Week 1: HSQL

I intended Week 1 to touch up any big issues that I’d noticed in the work I’d done so far – error management, and refining the AST and Variable Table.

Error Management and Imports

So, all compilers generally have multiple stages, and each stage may throw errors/warnings. Along with that, often, there may be some issues which aren’t explicitly compilation issues (eg. Maybe the compiler wasn’t able to read the file). A common error, is when a variable is misused – eg. we can’t do a select query from a single integer, we need a table!

Consider this example file sample.hsql, which we are viewing in an IDE:

import a;
b = a;

For a compiler that has to check types, what is the type of b? Of course, it is what the type of a is.

Now a, is only understandable, if I parse and process the whole of a.hsql and get its types out. However, if there’s some kind of error in a.hsql, we need to show it on the editor page for a.hsql, not sample.hsql.

Here’s the relevant method signature (one of the few that I use):

ErrorManager.push(e: TranslationError): void

TranslationError is a class that neatly wraps up where the issue is, what kind of an issue (Error/Warning/…) and what kind of error (Syntactic/Semantic/IO/…). One easy way, is to add a file:string as a member of TranslationError and hope for the best. As soon as I tried it, I realised there was a big issue; I have called .push() all over the codebase; there is no way I can expect every object and function to sanely track the file and report the issue accordingly.

So, the ErrorManager object itself has to track it.

One thing to realise, is that the ast generation function is recursive, especially. So, it will call itself eventually to resolve the other file (which happens when i’m trying to understand an import, more on that in a while).

Seeing recursion, an immediate thought is – a stack. A stack, can help deal with recursive things without requiring explicit recursion. So, a fileStack:string[] is good enough to act as a stack (All hail Javascript). Now, to mirror the AST calls, I decided a nice and easy way was to push the file context (the current filename) onto the stack at the beginning of the function, and then pop it at the end.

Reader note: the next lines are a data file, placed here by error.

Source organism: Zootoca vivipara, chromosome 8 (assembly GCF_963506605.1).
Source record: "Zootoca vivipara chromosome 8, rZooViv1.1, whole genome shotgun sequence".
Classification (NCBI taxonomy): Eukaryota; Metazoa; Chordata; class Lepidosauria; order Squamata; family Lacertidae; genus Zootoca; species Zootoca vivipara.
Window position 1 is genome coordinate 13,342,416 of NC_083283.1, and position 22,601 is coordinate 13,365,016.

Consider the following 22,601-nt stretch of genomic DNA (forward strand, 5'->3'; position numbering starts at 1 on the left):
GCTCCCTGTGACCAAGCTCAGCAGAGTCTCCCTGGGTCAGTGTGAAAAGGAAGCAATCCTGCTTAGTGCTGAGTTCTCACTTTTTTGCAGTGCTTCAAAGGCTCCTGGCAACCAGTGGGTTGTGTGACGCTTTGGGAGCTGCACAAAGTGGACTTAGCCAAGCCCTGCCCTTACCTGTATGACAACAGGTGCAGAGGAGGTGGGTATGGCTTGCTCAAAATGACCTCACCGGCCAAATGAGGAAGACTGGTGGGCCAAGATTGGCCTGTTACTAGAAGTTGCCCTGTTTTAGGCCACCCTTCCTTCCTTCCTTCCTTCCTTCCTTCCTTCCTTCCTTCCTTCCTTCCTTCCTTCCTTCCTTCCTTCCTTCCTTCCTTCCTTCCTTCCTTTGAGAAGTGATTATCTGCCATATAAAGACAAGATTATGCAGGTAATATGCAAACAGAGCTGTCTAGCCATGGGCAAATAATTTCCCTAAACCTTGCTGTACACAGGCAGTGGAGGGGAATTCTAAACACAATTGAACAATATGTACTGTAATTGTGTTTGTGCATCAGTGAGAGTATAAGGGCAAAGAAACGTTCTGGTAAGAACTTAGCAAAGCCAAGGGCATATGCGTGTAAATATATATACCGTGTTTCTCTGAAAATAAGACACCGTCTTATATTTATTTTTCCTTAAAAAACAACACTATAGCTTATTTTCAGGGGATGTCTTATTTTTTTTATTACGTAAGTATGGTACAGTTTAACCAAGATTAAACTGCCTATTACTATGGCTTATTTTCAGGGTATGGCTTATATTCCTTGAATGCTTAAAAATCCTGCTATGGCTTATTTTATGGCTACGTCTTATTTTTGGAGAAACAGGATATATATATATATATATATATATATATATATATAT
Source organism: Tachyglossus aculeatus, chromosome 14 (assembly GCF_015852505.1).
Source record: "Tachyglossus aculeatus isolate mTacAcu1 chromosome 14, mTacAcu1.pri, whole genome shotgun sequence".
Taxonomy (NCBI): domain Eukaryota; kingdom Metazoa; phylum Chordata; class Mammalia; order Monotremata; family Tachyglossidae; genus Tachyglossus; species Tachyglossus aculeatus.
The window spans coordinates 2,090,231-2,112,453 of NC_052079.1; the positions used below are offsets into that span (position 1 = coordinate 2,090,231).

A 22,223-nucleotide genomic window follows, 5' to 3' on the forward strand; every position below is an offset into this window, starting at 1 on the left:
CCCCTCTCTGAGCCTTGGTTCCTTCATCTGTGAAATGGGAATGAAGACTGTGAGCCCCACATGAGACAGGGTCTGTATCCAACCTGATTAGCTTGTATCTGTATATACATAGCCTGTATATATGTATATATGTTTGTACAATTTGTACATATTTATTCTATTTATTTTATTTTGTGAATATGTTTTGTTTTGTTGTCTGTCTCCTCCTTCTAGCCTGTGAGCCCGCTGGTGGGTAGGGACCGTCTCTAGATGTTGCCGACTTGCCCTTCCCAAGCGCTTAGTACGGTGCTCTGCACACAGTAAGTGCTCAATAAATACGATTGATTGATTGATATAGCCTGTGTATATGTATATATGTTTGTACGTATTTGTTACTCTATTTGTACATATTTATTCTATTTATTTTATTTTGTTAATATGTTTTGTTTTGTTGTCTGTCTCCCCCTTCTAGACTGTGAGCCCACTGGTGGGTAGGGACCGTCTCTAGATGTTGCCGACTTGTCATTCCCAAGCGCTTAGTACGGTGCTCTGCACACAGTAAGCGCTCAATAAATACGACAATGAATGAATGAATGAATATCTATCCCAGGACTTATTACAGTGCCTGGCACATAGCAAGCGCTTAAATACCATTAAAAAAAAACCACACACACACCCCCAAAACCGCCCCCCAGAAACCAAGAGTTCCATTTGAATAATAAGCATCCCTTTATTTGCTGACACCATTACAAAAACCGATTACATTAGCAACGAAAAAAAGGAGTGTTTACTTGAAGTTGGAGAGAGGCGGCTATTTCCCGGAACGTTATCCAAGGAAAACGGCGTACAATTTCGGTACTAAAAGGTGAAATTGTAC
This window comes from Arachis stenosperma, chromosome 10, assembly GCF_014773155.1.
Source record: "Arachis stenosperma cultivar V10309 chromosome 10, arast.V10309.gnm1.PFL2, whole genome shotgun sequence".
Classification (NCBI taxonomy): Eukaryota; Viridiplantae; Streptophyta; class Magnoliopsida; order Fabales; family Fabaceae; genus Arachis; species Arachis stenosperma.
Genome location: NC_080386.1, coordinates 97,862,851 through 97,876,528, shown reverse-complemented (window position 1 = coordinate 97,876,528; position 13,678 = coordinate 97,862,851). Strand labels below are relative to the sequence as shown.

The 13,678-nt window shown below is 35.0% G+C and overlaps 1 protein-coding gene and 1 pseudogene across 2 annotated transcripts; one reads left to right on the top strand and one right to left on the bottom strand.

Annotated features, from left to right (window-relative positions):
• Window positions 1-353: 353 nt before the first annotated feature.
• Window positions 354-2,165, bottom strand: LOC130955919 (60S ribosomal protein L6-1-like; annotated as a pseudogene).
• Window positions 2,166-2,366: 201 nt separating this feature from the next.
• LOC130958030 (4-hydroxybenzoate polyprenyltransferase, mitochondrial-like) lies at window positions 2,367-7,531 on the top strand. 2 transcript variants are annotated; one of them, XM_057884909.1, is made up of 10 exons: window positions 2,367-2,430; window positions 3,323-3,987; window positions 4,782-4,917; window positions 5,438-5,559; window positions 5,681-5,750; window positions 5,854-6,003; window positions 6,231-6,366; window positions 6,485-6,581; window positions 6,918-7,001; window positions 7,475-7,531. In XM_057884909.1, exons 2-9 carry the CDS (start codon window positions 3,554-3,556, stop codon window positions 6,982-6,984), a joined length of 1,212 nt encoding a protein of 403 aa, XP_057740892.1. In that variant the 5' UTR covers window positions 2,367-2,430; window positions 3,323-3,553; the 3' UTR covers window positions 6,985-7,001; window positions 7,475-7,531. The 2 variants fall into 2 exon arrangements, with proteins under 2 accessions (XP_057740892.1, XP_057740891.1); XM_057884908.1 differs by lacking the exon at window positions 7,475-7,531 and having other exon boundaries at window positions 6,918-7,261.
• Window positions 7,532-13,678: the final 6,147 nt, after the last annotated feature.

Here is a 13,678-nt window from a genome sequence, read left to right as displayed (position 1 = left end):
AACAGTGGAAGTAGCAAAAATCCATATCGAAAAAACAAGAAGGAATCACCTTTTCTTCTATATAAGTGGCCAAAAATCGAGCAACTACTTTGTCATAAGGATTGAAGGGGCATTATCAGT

getAST(fileName:string = this.mainFile){
    // generate the AST of a file, errors may happen here - it calls itself eventually too if there is an import

This simple trick, can be shown to ensure that the fileStack top will always be whatever file is being referred to (of course, unless we haven’t even started referring to a file yet!).

And, Bingo!

Error messages with file locations!

File Extension management

So, the HSQL (trans/com)piler also needs to make sure to rename file by extension easily. Node’s path extensions are perfect, but there is a slight important point to note: Pathnames are handled worry-free as long as we create them in the same system and consume them in the same system too! As in, if we use a Windows based system to create a path eg. C:\My\File.txt, it may not work properly if I try to consume it in a POSIX(Linux/Mac/…) system. Of course there are ways around that provided by the API, but we don’t need to worry about this edge case as all the pathnames that are entered during runtime are consumed by the same host itself.

Writing some small support code, we can use path.parse and path.format to easily rename files (Typescript does not like us doing it, but its valid way according to documentation), and voila!

input.hsql -> input.ecl !

AST, AST and more AST

ASTs were one of the primary goals that I have been working towards.

Internally of course it’ll be a data structure, but we can represent it something like this:

Here’s a simple idea of what an AST could look like graphically

Note how much simpler it is than a parse tree. This does give me the added benefit of simplicity in the later stages; but its important to remember that the real star of the show is the little table on the right – a detailed type for every variable. More on that on some other time, but this representation should be mutable (something ANTLR parse trees don’t like being) and we can work with it a lot easier.

Variable table lookups